Samuel Ruggles was a notable trustee of Columbia College during the 19th century. He had no ties to Columbia himself, having attended Yale and read for the bar without attending law school, but his son-in-law, George Templeton Strong, was married to his daughter Emma. As a trustee, he played an active and interested role in Columbia's transformation from a classical college curriculum toward that of a modern research university.
In 1854, for example, incensed by the Gibbs Affair, in which Columbia had refused to hire respected chemist Oliver Wolcott Gibbs because the latter was Unitarian, he published a 60-page pamphlet entitled "The Duty of Columbia College to the Community," urging the trustees not only to appoint Gibbs, but to expand the curriculum in the direction of the physical and natural sciences. Again in 1880, Ruggles played a pivotal role in urging the university's formation of the "School of Political Science," its first PhD-granting institution, telegraphing President Frederick A. P. Barnard to declare, after the other trustees had successfully voted for the reform, that "the university is born".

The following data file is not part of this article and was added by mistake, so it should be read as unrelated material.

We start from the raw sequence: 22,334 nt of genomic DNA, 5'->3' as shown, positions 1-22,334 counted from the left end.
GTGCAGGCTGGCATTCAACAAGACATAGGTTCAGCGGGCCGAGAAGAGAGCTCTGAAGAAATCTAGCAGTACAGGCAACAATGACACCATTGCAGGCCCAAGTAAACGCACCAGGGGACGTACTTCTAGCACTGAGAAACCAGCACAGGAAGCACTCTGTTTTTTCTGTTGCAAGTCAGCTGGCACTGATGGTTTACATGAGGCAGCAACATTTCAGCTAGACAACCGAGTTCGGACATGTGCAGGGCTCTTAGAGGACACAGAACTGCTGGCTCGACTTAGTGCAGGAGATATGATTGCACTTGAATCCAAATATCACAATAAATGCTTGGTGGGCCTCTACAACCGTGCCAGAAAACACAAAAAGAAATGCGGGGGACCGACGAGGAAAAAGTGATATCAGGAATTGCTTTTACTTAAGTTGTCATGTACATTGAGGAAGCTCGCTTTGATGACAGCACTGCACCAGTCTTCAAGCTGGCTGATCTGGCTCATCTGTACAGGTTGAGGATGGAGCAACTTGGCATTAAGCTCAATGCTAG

Ruggles Hall is named for him. Beyond his Columbia-related pursuits, he's known for donating the land used for the creation of Gramercy Park and for insisting on the creation of Madison Avenue, which was not part of Manhattan's original street grid. So basically, you can thank him for Mad Men.